If anything, Khalid Sheik Mohammed—in new writings from his Guantanamo Bay cell—and Sulaiman Abu Ghaith—on trial in Manhattan federal court—are using courtroom theater, intentionally or not, to press their case that the United States is such a bully in the Middle East that even killing civilians was justified.
"The entire trial is frozen in time if you think about it," said Karen J. Greenberg, the director of the Center on National Security at Fordham Law who was one of the few people in the Manhattan courtroom Thursday when the surprise announcement was made that Abu Ghaith would testify. "Because the trial is focused on the moment of 9/11, it makes everybody seem like they're frozen in the time of 9/11."
Mohammed's words emerged a week ago in a written statement responding to more than 400 questions from defense lawyers in their failed bid to win the court's permission to have him testify on behalf of Abu Ghaith, who is on trial on charges that he conspired to kill Americans and aid al-Qaida after the terrorist attacks.
Mohammed, who was captured in Pakistan in 2003, boasted that Afghanistan under Taliban leadership "was the first Islamic state that treated all Muslim men equally, whether they be Chinese, Indian, Chechnyan, Arabs, or Westerners." There was no mention of women.
He claimed the U.S. closed some embassies and canceled some joint military maneuvers in Jordan because of publicity he orchestrated while in charge of al-Qaida's media wing, including the release of some clips from bin Laden speeches, the publication of a video called "Destroying the Destroyer" and the appearance of pictures of al-Qaida military training camps.
"All this was not in vain because, while the enemy has capabilities that we do not possess, we have the same mental capacity Allah gave to all; and while they use their muscles, we use our minds," Mohammed wrote.
Mohammed remains devoted to bin Laden, killed in a 2011 U.S. attack, saying the al-Qaida founder was "very wise in every order he gave us." And he was especially proud of what he claimed was al-Qaida's cost to the American economy.
He said "every state of emergency declared and change of alert level" on the military and civilian sectors cost the country millions of dollars and the wars waged by the U.S. after Sept. 11 have cost it about a trillion dollars, "the bleeding of which continues to this day."
A judge ruled jurors at Abu Ghaith's ongoing trial won't see Mohammed's statement. But they received a lesson in jihad from the defendant, who took the unusual step of taking the witness stand and—rather than try to distance himself from al-Qaida—described in detail how bin Laden summoned him to his mountain hideout in the hours after the Sept. 11 attacks and enlisted him as the terror group's mouthpiece.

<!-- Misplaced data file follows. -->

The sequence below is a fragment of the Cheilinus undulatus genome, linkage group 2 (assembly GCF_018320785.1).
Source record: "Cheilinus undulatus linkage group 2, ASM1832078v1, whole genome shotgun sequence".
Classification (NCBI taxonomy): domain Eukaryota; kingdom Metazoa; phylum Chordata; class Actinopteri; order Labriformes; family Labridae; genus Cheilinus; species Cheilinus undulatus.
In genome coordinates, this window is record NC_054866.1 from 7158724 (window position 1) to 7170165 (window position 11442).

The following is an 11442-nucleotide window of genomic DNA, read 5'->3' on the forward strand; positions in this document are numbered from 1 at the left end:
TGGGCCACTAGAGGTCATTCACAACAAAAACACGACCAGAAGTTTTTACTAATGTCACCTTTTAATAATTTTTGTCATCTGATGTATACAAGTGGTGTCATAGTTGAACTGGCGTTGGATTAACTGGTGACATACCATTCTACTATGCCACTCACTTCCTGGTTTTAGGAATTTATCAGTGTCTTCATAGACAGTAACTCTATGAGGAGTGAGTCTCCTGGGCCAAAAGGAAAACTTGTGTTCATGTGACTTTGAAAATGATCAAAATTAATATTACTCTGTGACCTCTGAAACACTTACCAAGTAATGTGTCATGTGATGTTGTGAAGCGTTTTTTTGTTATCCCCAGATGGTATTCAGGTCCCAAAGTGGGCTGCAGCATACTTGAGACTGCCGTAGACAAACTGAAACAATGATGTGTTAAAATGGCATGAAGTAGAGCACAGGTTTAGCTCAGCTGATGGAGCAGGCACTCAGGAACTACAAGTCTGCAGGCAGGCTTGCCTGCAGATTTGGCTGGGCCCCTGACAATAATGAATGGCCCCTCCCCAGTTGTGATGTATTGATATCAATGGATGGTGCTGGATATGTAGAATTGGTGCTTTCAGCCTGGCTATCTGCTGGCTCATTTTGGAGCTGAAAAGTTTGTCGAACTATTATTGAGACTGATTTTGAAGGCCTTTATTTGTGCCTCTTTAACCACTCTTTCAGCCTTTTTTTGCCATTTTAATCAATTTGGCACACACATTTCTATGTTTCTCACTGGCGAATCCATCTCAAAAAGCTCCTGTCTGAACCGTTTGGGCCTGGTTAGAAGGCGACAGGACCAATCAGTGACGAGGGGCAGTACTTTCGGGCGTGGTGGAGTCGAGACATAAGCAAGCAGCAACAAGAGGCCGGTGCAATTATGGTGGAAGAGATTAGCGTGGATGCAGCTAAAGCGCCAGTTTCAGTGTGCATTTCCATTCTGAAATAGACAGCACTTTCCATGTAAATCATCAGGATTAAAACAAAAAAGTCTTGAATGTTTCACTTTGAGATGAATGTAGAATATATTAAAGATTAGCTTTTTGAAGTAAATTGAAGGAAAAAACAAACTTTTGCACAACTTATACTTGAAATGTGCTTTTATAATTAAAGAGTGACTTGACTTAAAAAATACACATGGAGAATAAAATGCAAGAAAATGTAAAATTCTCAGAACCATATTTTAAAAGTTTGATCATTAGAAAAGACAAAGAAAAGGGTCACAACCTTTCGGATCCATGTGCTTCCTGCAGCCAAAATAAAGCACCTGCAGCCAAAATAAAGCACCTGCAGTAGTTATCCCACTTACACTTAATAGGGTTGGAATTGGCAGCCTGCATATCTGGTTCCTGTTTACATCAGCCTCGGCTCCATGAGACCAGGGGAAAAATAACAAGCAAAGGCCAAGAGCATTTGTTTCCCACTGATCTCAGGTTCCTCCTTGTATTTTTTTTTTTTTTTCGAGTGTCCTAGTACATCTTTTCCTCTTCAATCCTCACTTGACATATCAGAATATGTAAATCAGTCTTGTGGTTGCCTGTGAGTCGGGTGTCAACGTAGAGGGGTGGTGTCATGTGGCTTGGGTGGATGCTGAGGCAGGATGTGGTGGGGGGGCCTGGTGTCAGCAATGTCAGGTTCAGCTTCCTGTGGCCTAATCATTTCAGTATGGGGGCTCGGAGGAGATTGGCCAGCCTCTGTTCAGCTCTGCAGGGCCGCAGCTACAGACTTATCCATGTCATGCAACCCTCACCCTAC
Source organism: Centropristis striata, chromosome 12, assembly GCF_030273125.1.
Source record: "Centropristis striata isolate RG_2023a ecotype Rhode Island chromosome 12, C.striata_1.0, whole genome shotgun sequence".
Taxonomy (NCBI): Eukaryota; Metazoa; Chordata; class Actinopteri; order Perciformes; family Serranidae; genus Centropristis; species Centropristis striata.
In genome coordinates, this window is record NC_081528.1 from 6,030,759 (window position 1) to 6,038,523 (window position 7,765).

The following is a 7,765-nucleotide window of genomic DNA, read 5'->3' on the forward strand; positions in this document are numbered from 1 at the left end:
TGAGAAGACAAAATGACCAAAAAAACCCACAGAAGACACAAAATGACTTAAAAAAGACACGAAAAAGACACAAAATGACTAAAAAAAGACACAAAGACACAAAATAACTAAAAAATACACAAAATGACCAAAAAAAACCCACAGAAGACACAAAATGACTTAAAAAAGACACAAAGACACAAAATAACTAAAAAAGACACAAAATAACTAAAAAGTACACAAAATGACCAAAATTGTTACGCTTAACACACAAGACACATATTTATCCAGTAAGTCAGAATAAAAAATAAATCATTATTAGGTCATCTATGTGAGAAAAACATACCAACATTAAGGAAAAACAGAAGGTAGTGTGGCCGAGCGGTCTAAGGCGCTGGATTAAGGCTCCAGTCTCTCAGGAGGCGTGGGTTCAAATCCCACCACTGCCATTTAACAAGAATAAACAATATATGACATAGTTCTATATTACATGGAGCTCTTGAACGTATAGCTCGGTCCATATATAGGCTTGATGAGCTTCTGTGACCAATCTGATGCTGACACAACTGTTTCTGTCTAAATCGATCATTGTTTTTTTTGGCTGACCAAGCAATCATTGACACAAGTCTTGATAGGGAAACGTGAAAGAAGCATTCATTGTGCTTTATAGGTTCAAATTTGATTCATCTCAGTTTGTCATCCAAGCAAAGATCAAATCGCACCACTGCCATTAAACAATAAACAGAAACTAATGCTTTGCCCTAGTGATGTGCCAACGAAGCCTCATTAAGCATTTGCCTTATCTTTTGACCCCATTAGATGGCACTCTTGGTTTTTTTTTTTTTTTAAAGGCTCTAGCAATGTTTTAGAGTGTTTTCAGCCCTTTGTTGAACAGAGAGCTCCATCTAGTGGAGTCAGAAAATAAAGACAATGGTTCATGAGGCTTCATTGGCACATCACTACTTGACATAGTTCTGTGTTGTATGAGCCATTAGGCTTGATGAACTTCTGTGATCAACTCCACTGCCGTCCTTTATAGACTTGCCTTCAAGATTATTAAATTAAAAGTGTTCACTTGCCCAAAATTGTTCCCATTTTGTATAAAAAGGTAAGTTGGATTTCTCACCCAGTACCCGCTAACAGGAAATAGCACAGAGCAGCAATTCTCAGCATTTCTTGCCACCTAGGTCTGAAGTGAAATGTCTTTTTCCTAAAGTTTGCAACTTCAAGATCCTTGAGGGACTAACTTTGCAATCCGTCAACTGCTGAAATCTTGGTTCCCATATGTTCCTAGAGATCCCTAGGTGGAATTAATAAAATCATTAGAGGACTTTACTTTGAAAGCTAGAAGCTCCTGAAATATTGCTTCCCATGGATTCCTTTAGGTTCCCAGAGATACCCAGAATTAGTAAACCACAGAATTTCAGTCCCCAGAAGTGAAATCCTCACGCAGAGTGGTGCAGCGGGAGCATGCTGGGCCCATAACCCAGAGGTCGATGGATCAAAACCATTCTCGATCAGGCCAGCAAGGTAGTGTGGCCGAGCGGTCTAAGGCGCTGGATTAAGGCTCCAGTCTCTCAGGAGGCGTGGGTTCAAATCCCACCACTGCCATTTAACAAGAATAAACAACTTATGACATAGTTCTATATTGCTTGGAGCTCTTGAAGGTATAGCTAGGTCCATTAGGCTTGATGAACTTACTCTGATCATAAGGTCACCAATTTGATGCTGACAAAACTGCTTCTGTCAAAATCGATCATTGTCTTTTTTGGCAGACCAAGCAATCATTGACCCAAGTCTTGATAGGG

Abu Ghaith, who was captured in Jordan last year, showed none of the arrogance and air of invincibility that he displayed on videos distributed worldwide after the attacks when he waved his hands through the air and threatened America as he posed with bin Laden, current al-Qaida leader Ayman al-Zawahiri and the organization's then-military leader on Sept. 12, 2001. But he also didn't back down from his support of bin Laden immediately after the attacks or his motivation, saying he sought "to deliver a message, a message I believed in."
And he said the message justifying the attacks came from the premise that "oppression, if it befalls any nation, any people, any category of people, that category must revolt at some point. ... And what happened was a result, as I understand, a natural result for the oppression that befell Muslims."
It was shortly after this point in Abu Ghaith's testimony that U.S. District Judge Lewis A. Kaplan warned him to answer only the questions posed to him, saying "save the speeches for some other time."
In videos played during the trial, Abu Ghaith can be heard shouting as he threatened the United States.
"The Americans must know that the storm of airplanes will not stop, God willing, and there are thousands of young people who are as keen about death as Americans are about life," Abu Ghaith said in an Oct. 9, 2001, speech.
In a discussion between lawyers in the trial and the judge, Assistant U.S. Attorney Michael Ferrara called the sudden announcement by defense lawyer Stanley Cohen that Abu Ghaith would testify "sandbagging of the worst sort," saying the lawyer had told prosecutors his client would not testify.
When he cross-examined Abu Ghaith, who spoke through an Arabic translator, there was anger and disbelief in his voice as he elicited from the defendant that he left behind his pregnant wife and seven children to go to Afghanistan four days before the Sept. 11 attacks because he knew al-Qaida was about to do "something big." And then the prosecutor noted that he traveled several hours to meet bin Laden on Sept. 11, when the al-Qaida leader summoned him.
"Despite knowing that he was responsible for the deaths of hundreds of Americans, you met with him to be polite, correct?" Ferrara asked.
"I didn't go to meet with him to bless if he had killed hundreds of Americans or not. I went to meet with him to know what he wanted," Abu Ghaith said.
Richard K. Betts, director of the International Security Policy program at Columbia University, said it was not surprising that Abu Ghaith would stick to his beliefs.
"Al-Qaida ideology sees the USA as corrupt, blasphemous, aggressive, and threatening to Muslims. What in his experience should convince him otherwise? That we give him three square meals a day and let him read the Quran?" he said in an email. "The USA has waged war intensively against his organization, al-Qaida, for more than a dozen years, and killed his idol, Bin Laden. Whether or not he's guilty of a crime under U.S. law may be unclear, but if conversion to sympathy with us is a requirement for acquittal I imagine he's cooked."